March Madness

Two stories in this week’s NYT caught my attention. The first, a rather sad but predictable cautionary tale, chronicled the fall from NBA greatness to serial bankruptcy, homelessness and the early death from colon cancer of former University of Minnesota star Ray Williams.  The second told the Cinderella story of Florida Gulf Coast University’s path to the Sweet Sixteen. Listening to FGCU’s players being interviewed after the game, I wondered how many would graduate and what might become of them when the foul line wasn’t on the court but in real life. FGCU’s coach has had somewhat of a Cinderella story himself, having graduated from a school not known for its basketball (Johns Hopkins) and apprenticing in the NBA before coaching in the (semi-pro) Division I of the NCAA.  Presumably he is truly mentoring his acolytes, who chanted “Andy, Andy” in reverence after the big win?

Big time college sports, for all of its allure, isn’t just March Madness, it is madness, period. What suckers we Americans are for the soap opera stories of the rise from nowhere to national celebrity epitomized by likes of a Manti Teo. Unprepared and thrust into early limelight, his fall was public spectacle. Did his coaches or teammates at Notre Dame ever bother to question his unbelievable personal story, or did they just ride his coattails into the pages of Sports Illustrated?

On a related note, Jerry Sandusky gave an interview this week, which no one wanted to hear. Craving mythmaking, the college football public refused to believe for years that a Jerry Sandusky could operate within the sanctuary that was Penn State football, beneath the nose of the saintly Joe Paterno.  Now, condemned, Sandusky is persona non grata. On to the NFL draft we go.

Also this week, the Supreme Court accepted yet another case challenging affirmative action policies at universities. Pundits suggest the likelihood that the conservatives will vanquish “race-based” admission policies. Nonetheless we watch, mesmerized, as team after team competes on national television — looking more like the majority brown, yellow or black America that the Census Bureau advises will be here as early as 2018 than the “real” university world, which the Times also advises us is richer and whiter than it has been since before the GI Bill provided that earlier form of affirmative action.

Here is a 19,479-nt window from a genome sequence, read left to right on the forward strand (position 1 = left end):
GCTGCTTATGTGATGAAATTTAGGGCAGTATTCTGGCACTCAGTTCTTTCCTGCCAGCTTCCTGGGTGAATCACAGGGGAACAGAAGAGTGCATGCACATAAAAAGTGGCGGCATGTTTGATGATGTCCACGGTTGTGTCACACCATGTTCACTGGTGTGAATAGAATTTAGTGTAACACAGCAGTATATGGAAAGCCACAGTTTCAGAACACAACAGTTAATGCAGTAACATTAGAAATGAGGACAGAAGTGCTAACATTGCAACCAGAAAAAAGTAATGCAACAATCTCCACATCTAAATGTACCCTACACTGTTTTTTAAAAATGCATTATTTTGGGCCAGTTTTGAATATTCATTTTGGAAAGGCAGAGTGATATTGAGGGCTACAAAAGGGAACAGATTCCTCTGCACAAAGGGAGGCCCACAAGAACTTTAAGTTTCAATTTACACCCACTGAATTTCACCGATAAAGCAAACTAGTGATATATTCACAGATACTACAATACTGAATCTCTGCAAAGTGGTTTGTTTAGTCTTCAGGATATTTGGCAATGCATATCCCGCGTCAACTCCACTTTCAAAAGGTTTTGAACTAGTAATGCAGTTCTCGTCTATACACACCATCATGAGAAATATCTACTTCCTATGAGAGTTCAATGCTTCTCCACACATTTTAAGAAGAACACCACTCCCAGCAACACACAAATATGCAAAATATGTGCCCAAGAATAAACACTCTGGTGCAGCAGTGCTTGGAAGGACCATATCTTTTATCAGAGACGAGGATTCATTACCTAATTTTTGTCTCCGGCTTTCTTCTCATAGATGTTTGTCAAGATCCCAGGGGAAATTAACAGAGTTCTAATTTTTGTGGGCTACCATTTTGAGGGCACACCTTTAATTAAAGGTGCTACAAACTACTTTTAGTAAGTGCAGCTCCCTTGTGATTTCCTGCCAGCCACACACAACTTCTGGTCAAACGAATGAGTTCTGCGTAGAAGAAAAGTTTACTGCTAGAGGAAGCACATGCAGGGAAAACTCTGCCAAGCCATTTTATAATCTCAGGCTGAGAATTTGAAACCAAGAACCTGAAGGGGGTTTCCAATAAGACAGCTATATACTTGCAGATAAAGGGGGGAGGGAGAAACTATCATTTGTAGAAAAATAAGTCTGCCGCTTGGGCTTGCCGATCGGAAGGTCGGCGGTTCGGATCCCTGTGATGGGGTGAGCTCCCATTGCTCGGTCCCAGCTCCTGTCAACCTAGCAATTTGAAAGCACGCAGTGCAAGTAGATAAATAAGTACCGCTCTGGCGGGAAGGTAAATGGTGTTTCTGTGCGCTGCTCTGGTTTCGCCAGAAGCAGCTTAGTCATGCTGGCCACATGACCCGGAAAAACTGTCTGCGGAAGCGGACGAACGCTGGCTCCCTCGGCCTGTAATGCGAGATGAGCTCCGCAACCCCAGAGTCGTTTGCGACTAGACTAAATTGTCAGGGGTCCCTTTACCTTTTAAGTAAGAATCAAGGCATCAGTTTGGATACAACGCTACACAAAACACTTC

The real crisis of American higher education isn’t the affirmative action targeted by the conservative Supremes, it is the return to country club education for the few (I’m looking at you High Point), expensive mediocrity for the many and entertainment for the rest of us at the cost of the continuing exploitation of “student athletes.” The predatory power of big time sports franchises to conflate powerhouse athletics with not just academic respectability but the social good of granting Horatio Alger – like opportunity to the meritorious athlete while denying the very same to academically striving (but much less entertaining) applicants is one of our best hampered pieces of national dirty laundry. As student debt grows ever larger (it is currently bigger in aggregate than all U.S. credit card debt put together) let’s party on, to the Elite Eight and the Final Four!


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